Bummer and Lazarus: the Truth
by Malcolm E. Barker
OK. Let’s get this straight. Despite what you read on other websites, Bummer and Lazarus were not Emperor Norton’s dogs! I defy anyone to prove otherwise.
They were strays, beholden to nobody. They roamed the streets of San Francisco in the early 1860s, exempt from a strict city ordinance that forbade dogs downtown without a leash and/or muzzle. Any other cur attempting this would have been bundled off to the pound, or shot on sight. They gained the respect and attention of the townsfolk because of their expertise at killing rats, and for their unique bond of friendship. Newspapers constantly reported their escapades, whether it was stealing a bone from another dog or stopping a runaway horse. When Lazarus died, one newspaper ran a lengthy obituary entitled “Lament for Lazarus.” While Bummer lay dying in the streets the local papers vied with each other in updating the news and Mark Twain added his characteristic caustic commentary.
From these facts a number of myths have evolved. The most persistent is that the two dogs belonged to Joshua Abraham Norton, a local character who, from September 1859 through January 1880, roamed San Francisco claiming to be Emperor Norton I of the United States and Emperor of Mexico.
Sadly, this myth continues to be espoused by historians and historical organizations that should know better. You’ll find it in their journals and on their websites.
Of all the contemporary newspaper accounts of Bummer and Lazarus, not one mentioned Norton. In 20 years of newspaper stories about Norton, only one mentioned the dogs. That was when Norton saw in a store window a cartoon of himself eating at a free luncheon table with the dogs. He became so incensed that he struck the window with his cane, and broke the cane. The indignity of it — he, an emperor, eating with stray dogs . . . ! This incident, combined with any lack of substantiation in contemporary accounts, would surely seem to negate any possibility that Bummer and Lazarus were Norton’s dogs. Yet the myth persists!
At luncheon table
The cartoon was one of several drawn by a young French artist, Edward Jump. Another cartoon of his depicted Bummer and Lazarus ambling along Montgomery Street at the heels of Norton, while yet another featured Norton giving the blessing at Lazarus’ funeral while Bummer looked on, mournfully.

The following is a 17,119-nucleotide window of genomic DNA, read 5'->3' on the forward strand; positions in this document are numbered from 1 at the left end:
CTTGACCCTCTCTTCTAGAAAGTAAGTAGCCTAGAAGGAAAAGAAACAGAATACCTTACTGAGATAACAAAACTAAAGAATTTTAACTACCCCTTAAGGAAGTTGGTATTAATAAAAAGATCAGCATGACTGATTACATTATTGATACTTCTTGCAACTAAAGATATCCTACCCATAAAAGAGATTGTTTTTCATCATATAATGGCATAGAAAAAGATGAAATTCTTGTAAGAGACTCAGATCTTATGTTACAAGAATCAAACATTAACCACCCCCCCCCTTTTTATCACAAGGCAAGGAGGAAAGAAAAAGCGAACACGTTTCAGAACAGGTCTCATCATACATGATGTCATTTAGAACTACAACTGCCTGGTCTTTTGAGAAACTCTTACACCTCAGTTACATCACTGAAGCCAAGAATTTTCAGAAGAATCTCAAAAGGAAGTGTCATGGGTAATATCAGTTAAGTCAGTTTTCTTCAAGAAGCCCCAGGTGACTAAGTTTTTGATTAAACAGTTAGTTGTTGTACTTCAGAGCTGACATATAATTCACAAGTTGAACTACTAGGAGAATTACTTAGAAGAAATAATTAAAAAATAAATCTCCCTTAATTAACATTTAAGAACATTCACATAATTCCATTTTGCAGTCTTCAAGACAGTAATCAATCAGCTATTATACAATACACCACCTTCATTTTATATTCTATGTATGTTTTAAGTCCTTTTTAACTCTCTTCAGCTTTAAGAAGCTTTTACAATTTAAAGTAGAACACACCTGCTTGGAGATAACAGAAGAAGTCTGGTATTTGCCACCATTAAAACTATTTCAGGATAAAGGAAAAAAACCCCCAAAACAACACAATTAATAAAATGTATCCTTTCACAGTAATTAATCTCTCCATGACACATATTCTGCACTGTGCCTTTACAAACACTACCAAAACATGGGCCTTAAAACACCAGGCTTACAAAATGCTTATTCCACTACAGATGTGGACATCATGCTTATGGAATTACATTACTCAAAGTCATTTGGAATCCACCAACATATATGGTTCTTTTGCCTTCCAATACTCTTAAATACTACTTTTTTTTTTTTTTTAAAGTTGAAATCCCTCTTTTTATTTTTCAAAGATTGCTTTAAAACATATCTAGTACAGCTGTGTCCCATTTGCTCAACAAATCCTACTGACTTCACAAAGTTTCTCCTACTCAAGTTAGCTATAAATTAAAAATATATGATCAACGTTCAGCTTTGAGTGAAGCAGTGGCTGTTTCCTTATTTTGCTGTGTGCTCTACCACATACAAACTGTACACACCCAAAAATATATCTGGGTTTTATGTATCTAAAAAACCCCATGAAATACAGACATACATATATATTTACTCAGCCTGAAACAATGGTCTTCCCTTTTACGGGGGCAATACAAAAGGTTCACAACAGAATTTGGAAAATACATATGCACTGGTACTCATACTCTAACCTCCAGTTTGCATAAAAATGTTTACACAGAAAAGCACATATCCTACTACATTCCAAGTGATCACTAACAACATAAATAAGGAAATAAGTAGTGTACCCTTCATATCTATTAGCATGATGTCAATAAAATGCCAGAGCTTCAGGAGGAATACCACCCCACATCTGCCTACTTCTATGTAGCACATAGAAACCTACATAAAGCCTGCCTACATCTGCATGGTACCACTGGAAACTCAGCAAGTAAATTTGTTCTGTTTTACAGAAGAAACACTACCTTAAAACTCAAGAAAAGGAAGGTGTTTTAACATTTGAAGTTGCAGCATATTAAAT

For Jump, these were satires of the time -- figments of his creative imagination. But future observers saw them as depicting actual events. These presumptions have been repeated by succeeding generations of writers and storytellers and now are so engrained in the psyche of many San Franciscans that any suggestion to the contrary is summarily dismissed.
In 1984, I gathered in one book all of the known contemporary newspaper accounts of Bummer and Lazarus. That book, Bummer & Lazarus: San Francisco’s Famous Dogs, has been re-issued in essentially the same format but with stories of other dogs well known to nineteenth century San Franciscans but now forgotten.
Ambling along Montgomery Street
I realize that just because a story appears in a newspaper it doesn’t mean it is true. I am aware that the style in which some of these accounts were written indicates that the writers were unashamedly stretching the truth to add color to an otherwise insignificant event. To me, these embellishments are more acceptable than those that have since been added because they belong to the period; they provide us with a glimpse into mid-nineteenth century humor and tolerance. They become facets in the kaleidoscope that was San Francisco in the mid-1860s.
I once read somewhere that a dog’s best friend is not man, but another dog. The unique bond of friendship displayed by Bummer and Lazarus certainly was a good example of this. Their story, as recorded in the newspapers of 1860s – faithfully reprinted in Bummer & Lazarus: San Francisco’s Famous Dogs – is indisputable proof that these two dogs deserve their own chapter in San Francisco’s colorful history without any help from a man who had delusions of being an emperor!